Her body refused to die.
Her cells were resilient. They formed tumours which killed her system but it turned out they didn't actually need it to survive.
They were biologically immortal now, and they could reproduce on their own for years after the death of their host.
The doctors kept them for analysis, and before long her resilient body became the subject of worldwide research.
*She contaminated other samples.*
A single cell of her was enough to expand into a whole strain and claim any Petri dish as her own.
And since she was invaluable to research, institutions all around the world sustained colonies of her, and with generations she evolved and changed in new and unexpected ways,
ways which allowed her to expand even further.
*She contaminated the rivers.*
By the time someone noticed the translucent pink foam covering a lake near a site where used medical instruments were illegally dumped, she found her way into the bloodstreams of fish and birds.
Her hosts carried her through the waters and the skies for as long as they could before the tumours made them too sick to swim and fly.
And when the scientists analyzed the bloated animal corpses which littered the shores, they realized their tumours were made of *human* cells,
and announced the most horrifying discovery of the twenty-first century:
“Cancer can become contagious.”
The situation wasn't unprecedented. In the 90's, a mutation of one Tasmanian devil's facial tumour had caused it to become transmittable and wipe out three quarters of the species within ten years.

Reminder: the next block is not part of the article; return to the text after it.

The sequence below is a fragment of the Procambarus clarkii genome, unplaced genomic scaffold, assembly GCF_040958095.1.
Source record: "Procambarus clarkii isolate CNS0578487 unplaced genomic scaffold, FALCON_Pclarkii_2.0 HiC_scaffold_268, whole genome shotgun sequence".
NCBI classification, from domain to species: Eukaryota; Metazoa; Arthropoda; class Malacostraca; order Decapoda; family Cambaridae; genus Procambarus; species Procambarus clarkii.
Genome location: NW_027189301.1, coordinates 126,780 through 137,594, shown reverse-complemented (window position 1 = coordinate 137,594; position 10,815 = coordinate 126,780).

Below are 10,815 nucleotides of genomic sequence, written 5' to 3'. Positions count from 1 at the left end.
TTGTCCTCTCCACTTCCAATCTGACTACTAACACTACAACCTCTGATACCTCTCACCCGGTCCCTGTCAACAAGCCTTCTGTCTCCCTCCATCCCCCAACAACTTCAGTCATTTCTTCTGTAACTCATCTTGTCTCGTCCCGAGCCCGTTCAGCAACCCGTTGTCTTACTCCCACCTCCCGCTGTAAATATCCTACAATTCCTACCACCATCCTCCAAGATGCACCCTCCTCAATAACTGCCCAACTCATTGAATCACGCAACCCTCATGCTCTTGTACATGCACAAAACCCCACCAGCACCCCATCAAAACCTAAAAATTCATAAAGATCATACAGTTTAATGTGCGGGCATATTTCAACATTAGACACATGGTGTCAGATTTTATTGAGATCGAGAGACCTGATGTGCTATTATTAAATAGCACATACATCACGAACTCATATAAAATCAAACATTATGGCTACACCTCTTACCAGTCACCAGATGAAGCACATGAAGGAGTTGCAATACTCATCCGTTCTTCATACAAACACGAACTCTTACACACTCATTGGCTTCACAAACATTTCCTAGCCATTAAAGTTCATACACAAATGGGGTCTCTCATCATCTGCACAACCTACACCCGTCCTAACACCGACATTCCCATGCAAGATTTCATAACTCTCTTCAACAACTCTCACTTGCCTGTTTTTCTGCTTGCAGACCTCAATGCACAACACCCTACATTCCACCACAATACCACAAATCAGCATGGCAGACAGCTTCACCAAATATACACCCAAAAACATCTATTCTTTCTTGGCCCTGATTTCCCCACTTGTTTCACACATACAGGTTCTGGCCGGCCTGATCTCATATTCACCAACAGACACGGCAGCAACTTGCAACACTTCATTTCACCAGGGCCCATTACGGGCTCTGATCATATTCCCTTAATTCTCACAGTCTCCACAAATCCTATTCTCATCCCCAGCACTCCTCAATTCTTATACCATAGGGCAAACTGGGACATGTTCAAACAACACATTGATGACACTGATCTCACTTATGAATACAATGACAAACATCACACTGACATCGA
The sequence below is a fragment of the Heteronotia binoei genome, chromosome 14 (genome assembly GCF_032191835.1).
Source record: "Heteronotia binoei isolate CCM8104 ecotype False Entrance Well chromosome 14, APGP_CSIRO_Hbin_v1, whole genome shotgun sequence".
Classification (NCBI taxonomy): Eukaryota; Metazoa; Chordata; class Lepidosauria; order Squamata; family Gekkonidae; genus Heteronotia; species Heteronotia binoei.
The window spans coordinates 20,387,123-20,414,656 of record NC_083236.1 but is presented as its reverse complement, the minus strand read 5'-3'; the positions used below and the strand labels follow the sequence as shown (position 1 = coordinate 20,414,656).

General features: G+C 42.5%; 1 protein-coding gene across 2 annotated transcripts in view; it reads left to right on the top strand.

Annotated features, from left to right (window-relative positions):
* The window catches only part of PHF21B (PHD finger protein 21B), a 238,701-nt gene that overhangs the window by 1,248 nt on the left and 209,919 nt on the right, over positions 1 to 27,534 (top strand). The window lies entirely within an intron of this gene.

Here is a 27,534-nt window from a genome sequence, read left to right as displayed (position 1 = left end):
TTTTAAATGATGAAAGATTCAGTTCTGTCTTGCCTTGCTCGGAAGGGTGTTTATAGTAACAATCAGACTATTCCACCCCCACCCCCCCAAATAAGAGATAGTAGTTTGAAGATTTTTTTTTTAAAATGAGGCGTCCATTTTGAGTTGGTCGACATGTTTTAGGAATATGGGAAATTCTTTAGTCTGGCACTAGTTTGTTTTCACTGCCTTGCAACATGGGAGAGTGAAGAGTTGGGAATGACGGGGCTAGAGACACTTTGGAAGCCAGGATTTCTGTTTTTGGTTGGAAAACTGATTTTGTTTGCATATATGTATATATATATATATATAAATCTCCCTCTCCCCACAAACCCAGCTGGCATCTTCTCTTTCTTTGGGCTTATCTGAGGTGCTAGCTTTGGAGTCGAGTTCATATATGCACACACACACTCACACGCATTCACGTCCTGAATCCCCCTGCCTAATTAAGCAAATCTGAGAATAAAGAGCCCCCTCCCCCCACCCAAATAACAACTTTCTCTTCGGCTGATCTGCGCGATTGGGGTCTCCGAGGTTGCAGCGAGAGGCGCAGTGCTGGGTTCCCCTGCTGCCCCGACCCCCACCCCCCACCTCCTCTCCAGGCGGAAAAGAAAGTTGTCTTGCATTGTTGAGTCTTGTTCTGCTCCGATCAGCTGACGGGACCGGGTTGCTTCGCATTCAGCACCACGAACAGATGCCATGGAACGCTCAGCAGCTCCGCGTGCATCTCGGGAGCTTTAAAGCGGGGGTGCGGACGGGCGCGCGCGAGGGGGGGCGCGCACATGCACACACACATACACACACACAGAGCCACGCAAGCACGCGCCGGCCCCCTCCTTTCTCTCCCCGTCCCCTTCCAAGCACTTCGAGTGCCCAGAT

*Her* cells were much stronger than that and they knew no boundaries. Short-term contact was enough to spread tumours from one host to another, growing the number of the infected exponentially.
First reports of parasitic cancer in humans inevitably spawned thousands of “zombie virus” comparisons.
The parallels stopped being so funny when people making the jokes learned that they themselves suffered from the contagion. It didn't come as a surprise. Everybody suffered from the contagion.
*She contaminated food.*
Wildlife and livestock all suffered from different stages of malignant tumours and she survived in their meat and their milk, absorbing nutrients, waiting for better carriers.
*She contaminated the water supply.*
Strains of her clogged the pipework and made their way into the bodies of whoever drank the water.
*She contaminated developing embryos.*
A few of cells of her body passing through the umbilical cord were enough to turn an embryo into the hub of a new tumour colony,
a uterine brood parasite swallowing up the last generation of humans to ever be conceived before it could be born.
Perhaps there were still secluded islands where the last remnants of humanity can survive, people thought, looking out into the seas. Uncontacted tribes untouched by the infection.
At the same time, Andamanese bow-hunters who've never heard of *helacytosis* wondered why the fish they caught for supper were all covered in strange tumours.